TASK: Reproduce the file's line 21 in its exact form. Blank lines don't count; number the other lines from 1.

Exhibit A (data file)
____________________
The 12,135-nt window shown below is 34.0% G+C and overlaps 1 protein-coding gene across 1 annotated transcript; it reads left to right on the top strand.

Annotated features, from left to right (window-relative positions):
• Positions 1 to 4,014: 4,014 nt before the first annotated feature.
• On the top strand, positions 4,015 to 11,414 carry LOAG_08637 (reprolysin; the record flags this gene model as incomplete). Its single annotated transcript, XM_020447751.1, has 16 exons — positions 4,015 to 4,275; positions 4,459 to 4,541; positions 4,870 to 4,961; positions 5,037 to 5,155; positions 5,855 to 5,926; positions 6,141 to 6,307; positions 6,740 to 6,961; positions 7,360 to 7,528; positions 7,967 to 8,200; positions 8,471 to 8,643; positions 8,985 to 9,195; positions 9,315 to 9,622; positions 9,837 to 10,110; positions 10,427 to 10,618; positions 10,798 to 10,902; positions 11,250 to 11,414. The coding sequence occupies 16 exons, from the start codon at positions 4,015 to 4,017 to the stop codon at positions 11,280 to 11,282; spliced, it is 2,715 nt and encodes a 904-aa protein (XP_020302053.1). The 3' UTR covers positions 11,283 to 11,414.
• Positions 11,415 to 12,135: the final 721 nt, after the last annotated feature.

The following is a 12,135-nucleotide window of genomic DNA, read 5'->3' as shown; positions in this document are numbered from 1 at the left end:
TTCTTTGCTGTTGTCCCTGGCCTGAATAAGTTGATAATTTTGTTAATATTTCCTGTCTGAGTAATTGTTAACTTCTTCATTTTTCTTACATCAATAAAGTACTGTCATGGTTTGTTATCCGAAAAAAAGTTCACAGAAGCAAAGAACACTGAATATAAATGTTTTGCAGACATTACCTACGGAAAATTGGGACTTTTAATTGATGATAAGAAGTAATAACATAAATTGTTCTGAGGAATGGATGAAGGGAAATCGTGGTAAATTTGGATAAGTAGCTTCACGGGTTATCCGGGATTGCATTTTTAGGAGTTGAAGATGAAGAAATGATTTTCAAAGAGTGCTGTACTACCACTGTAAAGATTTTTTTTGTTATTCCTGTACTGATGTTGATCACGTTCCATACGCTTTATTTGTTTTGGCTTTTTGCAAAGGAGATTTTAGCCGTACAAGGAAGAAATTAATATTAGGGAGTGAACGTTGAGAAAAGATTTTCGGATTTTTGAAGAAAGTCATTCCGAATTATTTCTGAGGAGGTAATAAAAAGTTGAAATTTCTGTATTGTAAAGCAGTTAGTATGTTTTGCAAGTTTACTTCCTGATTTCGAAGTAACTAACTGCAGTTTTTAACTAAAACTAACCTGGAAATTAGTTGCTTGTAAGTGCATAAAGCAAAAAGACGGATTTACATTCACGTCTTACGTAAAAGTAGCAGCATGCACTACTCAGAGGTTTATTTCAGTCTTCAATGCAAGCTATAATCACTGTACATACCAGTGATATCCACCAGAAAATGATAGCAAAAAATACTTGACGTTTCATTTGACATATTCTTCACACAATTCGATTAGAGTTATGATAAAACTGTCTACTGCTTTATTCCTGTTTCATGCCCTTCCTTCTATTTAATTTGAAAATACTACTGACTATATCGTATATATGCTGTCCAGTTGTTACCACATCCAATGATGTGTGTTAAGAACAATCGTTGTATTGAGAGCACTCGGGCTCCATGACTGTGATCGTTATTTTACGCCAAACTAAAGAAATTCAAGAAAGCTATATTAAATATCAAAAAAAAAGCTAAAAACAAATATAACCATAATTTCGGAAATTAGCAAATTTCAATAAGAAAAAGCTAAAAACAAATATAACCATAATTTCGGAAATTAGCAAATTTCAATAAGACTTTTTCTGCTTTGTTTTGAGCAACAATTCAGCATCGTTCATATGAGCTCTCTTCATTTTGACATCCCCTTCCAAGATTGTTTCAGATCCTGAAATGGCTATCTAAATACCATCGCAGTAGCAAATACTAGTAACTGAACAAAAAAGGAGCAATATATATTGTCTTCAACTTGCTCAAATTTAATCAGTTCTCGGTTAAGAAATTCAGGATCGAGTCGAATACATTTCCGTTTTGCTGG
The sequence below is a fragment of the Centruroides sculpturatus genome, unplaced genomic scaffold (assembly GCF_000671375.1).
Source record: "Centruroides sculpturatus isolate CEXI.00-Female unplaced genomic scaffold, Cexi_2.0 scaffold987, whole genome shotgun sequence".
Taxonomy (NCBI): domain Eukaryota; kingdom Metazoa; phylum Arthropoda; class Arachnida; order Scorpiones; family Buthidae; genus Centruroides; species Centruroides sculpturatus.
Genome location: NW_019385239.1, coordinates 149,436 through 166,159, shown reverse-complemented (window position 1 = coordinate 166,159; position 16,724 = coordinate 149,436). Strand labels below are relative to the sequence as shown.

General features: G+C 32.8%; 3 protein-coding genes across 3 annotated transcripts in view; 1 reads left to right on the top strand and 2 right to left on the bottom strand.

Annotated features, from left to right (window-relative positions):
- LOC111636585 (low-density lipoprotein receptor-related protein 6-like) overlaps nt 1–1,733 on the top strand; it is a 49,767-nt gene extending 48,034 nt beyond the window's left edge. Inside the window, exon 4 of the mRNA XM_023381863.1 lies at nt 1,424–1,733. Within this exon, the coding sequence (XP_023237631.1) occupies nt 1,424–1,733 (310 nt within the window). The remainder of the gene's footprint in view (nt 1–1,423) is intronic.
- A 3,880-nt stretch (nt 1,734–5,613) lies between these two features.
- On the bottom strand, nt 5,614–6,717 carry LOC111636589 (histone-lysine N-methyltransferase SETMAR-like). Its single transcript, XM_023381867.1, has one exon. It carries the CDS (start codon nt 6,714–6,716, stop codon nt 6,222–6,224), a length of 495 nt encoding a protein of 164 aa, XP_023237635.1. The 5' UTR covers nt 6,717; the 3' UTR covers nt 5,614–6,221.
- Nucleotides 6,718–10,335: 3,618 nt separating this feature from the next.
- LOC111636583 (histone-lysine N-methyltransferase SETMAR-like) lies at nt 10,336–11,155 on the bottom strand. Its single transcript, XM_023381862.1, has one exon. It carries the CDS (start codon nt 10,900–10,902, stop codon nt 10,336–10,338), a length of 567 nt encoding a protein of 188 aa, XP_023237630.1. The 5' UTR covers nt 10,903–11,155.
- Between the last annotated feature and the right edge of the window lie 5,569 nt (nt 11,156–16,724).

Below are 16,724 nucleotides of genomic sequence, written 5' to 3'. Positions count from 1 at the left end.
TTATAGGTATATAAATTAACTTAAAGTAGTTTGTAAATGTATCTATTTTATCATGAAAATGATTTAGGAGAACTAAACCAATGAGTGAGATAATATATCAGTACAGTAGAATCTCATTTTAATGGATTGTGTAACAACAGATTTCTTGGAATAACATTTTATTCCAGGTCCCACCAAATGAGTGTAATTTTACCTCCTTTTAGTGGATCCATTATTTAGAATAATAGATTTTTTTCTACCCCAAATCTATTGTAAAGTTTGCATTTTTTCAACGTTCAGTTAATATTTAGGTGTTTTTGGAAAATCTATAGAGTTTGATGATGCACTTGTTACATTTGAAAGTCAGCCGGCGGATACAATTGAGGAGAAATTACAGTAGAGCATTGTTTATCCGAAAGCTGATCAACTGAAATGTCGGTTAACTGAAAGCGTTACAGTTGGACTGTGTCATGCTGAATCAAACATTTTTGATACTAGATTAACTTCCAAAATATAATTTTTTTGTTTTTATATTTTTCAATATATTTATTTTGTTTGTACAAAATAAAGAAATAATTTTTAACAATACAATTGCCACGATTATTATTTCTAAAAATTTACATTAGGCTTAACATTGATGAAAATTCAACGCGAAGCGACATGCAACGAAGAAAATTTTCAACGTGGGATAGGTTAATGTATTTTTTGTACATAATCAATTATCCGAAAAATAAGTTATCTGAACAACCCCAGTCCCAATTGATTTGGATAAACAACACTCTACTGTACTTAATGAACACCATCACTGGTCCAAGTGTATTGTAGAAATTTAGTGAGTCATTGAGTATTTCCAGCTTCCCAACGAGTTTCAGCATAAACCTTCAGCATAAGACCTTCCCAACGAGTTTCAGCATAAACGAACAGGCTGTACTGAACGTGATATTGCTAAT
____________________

TTATAGGTATATAAATTAACTTAAAGTAGTTTGTAAATGTATCTATTTTATCATGAAAATGATTTAGGAGAACTAAACCAATGAGTGAGATAATATATCAGTACAGTAGAATCTCATTTTAATGGATTGTGTAACAACAGATTTCTTGGAATAACATTTTATTCCAGGTCCCACCAAATGAGTGTAATTTTACCTCCTTTTAGTGGATCCATTATTTAGAATAATAGATTTTTTTCTACCCCAAATCTATTGTAAAGTTTGCATTTTTTCAACGTTCAGTTAATATTTAGGTGTTTTTGGAAAATCTATAGAGTTTGATGATGCACTTGTTACATTTGAAAGTCAGCCGGCGGATACAATTGAGGAGAAATTACAGTAGAGCATTGTTTATCCGAAAGCTGATCAACTGAAATGTCGGTTAACTGAAAGCGTTACAGTTGGACTGTGTCATGCTGAATCAAACATTTTTGATACTAGATTAACTTCCAAAATATAATTTTTTTGTTTTTATATTTTTCAATATATTTATTTTGTTTGTACAAAATAAAGAAATAATTTTTAACAATACAATTGCCACGATTATTATTTCTAAAAATTTACATTAGGCTTAACATTGATGAAAATTCAACGCGAAGCGACATGCAACGAAGAAAATTTTCAACGTGGGATAGGTTAATGTATTTTTTGTACATAATCAATTATCCGAAAAATAAGTTATCTGAACAACCCCAGTCCCAATTGATTTGGATAAACAACACTCTACTGTACTTAATGAACACCATCACTGGTCCAAGTGTATTGTAGAAATTTAGTGAGTCATTGAGTATTTCCAGCTTCCCAACGAGTTTCAGCATAAACCTTCAGCATAAGACCTTCCCAACGAGTTTCAGCATAAACGAACAGGCTGTACTGAACGTGATATTGCTAAT